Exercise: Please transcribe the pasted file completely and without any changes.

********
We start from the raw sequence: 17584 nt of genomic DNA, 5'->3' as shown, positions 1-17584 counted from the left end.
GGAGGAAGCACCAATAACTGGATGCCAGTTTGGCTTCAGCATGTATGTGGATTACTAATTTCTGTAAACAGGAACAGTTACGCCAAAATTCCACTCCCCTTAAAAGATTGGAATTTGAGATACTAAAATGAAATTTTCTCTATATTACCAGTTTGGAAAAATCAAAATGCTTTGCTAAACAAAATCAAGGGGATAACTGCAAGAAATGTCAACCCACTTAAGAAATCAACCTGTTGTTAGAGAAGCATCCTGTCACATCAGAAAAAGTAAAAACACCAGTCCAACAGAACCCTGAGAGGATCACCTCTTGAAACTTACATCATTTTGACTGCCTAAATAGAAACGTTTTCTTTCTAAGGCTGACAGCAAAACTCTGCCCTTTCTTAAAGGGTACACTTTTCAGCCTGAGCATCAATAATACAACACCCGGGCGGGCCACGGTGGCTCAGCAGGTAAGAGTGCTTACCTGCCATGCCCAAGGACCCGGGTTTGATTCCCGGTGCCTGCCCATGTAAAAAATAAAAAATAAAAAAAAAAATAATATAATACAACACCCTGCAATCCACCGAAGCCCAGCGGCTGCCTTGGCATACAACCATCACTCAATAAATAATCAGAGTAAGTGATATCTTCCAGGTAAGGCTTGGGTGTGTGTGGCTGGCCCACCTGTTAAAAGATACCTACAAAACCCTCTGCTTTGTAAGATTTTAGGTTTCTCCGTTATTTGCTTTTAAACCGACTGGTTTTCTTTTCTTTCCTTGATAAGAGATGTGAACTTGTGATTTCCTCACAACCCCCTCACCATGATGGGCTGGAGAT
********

We start from the raw sequence: 17584 nt of genomic DNA, 5'->3' as shown, positions 1-17584 counted from the left end.
GGAGGAAGCACCAATAACTGGATGCCAGTTTGGCTTCAGCATGTATGTGGATTACTAATTTCTGTAAACAGGAACAGTTACGCCAAAATTCCACTCCCCTTAAAAGATTGGAATTTGAGATACTAAAATGAAATTTTCTCTATATTACCAGTTTGGAAAAATCAAAATGCTTTGCTAAACAAAATCAAGGGGATAACTGCAAGAAATGTCAACCCACTTAAGAAATCAACCTGTTGTTAGAGAAGCATCCTGTCACATCAGAAAAAGTAAAAACACCAGTCCAACAGAACCCTGAGAGGATCACCTCTTGAAACTTACATCATTTTGACTGCCTAAATAGAAACGTTTTCTTTCTAAGGCTGACAGCAAAACTCTGCCCTTTCTTAAAGGGTACACTTTTCAGCCTGAGCATCAATAATACAACACCCGGGCGGGCCACGGTGGCTCAGCAGGTAAGAGTGCTTACCTGCCATGCCCAAGGACCCGGGTTTGATTCCCGGTGCCTGCCCATGTAAAAAATAAAAAATAAAAAAAAAAATAATATAATACAACACCCTGCAATCCACCGAAGCCCAGCGGCTGCCTTGGCATACAACCATCACTCAATAAATAATCAGAGTAAGTGATATCTTCCAGGTAAGGCTTGGGTGTGTGTGGCTGGCCCACCTGTTAAAAGATACCTACAAAACCCTCTGCTTTGTAAGATTTTAGGTTTCTCCGTTATTTGCTTTTAAACCGACTGGTTTTCTTTTCTTTCCTTGATAAGAGATGTGAACTTGTGATTTCCTCACAACCCCCTCACCATGATGGGCTGGAGAT